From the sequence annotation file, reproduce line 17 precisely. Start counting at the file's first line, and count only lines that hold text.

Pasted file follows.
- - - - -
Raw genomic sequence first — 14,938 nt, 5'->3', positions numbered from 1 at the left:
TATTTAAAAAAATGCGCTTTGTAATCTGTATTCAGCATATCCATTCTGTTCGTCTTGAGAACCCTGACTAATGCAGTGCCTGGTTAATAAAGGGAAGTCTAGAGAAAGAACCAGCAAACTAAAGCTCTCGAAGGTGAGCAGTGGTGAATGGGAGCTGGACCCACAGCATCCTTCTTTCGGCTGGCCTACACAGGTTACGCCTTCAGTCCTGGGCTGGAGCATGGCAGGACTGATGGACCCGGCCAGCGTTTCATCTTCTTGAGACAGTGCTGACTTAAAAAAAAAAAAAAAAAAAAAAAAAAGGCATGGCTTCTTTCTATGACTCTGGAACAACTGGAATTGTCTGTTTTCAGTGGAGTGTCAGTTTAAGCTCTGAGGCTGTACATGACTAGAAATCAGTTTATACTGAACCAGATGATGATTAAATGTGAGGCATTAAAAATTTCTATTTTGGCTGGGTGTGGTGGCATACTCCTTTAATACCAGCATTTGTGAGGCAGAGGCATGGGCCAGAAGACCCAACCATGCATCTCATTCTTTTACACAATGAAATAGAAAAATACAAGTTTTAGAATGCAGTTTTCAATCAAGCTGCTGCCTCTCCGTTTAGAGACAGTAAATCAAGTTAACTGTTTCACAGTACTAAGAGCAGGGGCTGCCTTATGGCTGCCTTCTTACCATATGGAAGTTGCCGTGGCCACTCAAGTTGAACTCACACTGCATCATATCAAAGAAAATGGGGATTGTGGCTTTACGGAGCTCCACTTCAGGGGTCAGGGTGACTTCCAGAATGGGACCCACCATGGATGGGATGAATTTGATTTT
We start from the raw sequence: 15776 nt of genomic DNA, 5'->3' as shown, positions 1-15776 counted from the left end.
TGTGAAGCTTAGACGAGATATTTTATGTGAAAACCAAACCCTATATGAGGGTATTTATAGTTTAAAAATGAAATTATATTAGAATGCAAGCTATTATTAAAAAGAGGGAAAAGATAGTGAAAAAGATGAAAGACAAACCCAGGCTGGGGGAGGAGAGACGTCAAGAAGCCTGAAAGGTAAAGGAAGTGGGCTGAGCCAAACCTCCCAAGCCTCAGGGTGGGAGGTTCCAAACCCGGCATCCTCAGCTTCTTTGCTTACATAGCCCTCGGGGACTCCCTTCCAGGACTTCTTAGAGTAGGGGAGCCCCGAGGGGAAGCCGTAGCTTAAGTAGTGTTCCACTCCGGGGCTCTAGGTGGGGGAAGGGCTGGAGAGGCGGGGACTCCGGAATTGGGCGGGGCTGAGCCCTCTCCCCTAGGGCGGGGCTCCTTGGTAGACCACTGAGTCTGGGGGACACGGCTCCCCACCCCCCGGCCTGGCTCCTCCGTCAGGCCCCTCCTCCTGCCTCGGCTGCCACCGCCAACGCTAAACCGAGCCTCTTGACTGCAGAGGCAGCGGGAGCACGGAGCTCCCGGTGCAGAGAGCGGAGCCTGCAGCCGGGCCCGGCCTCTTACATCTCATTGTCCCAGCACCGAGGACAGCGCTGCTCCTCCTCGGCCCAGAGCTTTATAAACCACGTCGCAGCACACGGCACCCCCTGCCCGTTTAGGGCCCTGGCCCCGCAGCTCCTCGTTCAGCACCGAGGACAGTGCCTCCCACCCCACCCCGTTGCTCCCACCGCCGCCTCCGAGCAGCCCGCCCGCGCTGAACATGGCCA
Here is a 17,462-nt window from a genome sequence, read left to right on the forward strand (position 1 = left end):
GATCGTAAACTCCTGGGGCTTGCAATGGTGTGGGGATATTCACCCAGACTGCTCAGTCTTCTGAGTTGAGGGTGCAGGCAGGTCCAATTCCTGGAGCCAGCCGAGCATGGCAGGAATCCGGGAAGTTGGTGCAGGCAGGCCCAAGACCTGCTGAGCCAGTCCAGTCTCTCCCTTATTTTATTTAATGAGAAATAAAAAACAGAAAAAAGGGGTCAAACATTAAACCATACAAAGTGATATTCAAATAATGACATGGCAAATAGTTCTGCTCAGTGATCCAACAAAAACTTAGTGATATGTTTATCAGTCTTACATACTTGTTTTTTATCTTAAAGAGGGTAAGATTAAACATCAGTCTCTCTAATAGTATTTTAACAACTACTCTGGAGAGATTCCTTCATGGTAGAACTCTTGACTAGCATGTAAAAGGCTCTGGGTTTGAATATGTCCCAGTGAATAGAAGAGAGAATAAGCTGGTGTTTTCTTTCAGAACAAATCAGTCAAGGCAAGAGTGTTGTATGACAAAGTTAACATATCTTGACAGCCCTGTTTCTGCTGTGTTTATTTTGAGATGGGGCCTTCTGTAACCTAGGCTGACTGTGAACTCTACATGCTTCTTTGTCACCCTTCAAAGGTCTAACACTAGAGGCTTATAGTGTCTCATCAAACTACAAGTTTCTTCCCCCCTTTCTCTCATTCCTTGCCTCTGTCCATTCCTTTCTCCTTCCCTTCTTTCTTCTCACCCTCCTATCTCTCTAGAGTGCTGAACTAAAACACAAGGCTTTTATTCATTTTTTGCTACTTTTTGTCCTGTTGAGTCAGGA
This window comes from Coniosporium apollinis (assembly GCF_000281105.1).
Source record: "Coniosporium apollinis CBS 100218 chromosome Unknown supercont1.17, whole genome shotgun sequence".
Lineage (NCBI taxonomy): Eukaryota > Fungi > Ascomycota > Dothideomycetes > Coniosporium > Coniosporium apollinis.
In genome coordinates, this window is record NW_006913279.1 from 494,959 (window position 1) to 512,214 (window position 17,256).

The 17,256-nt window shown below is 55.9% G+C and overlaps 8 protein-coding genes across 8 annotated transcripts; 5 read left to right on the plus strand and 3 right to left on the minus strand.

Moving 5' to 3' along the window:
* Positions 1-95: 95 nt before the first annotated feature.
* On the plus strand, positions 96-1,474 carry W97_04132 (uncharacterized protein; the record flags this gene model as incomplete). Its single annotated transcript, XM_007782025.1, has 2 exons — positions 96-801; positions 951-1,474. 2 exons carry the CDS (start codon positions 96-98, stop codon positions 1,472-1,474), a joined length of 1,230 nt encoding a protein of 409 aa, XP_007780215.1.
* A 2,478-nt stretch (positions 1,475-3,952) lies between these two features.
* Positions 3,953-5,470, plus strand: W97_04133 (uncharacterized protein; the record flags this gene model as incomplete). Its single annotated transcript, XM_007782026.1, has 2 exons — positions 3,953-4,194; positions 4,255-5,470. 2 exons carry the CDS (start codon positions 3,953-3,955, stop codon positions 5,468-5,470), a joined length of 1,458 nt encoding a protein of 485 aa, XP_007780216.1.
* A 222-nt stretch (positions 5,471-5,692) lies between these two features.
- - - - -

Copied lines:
* A 222-nt stretch (positions 5,471-5,692) lies between these two features.